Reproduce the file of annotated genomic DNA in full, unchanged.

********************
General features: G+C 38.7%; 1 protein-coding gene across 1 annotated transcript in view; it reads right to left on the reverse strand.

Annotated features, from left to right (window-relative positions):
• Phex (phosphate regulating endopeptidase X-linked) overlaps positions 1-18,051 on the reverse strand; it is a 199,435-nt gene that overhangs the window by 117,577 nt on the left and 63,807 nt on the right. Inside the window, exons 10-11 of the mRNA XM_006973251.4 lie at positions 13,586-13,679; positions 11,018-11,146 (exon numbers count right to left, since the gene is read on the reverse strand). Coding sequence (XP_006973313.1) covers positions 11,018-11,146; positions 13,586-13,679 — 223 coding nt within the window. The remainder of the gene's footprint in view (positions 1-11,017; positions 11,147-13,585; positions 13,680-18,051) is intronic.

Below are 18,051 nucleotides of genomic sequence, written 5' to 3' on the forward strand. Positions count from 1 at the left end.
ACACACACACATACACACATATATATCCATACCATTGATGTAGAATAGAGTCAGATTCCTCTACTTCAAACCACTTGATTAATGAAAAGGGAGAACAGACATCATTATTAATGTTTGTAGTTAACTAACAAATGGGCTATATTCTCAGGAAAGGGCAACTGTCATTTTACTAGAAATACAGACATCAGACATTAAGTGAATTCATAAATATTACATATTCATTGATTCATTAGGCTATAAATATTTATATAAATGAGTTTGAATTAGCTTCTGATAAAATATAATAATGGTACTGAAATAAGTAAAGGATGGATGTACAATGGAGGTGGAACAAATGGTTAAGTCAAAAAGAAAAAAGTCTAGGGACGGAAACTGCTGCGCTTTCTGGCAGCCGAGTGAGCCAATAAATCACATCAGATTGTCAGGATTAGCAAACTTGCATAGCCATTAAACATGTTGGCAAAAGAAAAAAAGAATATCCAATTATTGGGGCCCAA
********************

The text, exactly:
General features: G+C 38.7%; 1 protein-coding gene across 1 annotated transcript in view; it reads right to left on the reverse strand.

Annotated features, from left to right (window-relative positions):
• Phex (phosphate regulating endopeptidase X-linked) overlaps positions 1-18,051 on the reverse strand; it is a 199,435-nt gene that overhangs the window by 117,577 nt on the left and 63,807 nt on the right. Inside the window, exons 10-11 of the mRNA XM_006973251.4 lie at positions 13,586-13,679; positions 11,018-11,146 (exon numbers count right to left, since the gene is read on the reverse strand). Coding sequence (XP_006973313.1) covers positions 11,018-11,146; positions 13,586-13,679 — 223 coding nt within the window. The remainder of the gene's footprint in view (positions 1-11,017; positions 11,147-13,585; positions 13,680-18,051) is intronic.

Below are 18,051 nucleotides of genomic sequence, written 5' to 3' on the forward strand. Positions count from 1 at the left end.
ACACACACACATACACACATATATATCCATACCATTGATGTAGAATAGAGTCAGATTCCTCTACTTCAAACCACTTGATTAATGAAAAGGGAGAACAGACATCATTATTAATGTTTGTAGTTAACTAACAAATGGGCTATATTCTCAGGAAAGGGCAACTGTCATTTTACTAGAAATACAGACATCAGACATTAAGTGAATTCATAAATATTACATATTCATTGATTCATTAGGCTATAAATATTTATATAAATGAGTTTGAATTAGCTTCTGATAAAATATAATAATGGTACTGAAATAAGTAAAGGATGGATGTACAATGGAGGTGGAACAAATGGTTAAGTCAAAAAGAAAAAAGTCTAGGGACGGAAACTGCTGCGCTTTCTGGCAGCCGAGTGAGCCAATAAATCACATCAGATTGTCAGGATTAGCAAACTTGCATAGCCATTAAACATGTTGGCAAAAGAAAAAAAGAATATCCAATTATTGGGGCCCAA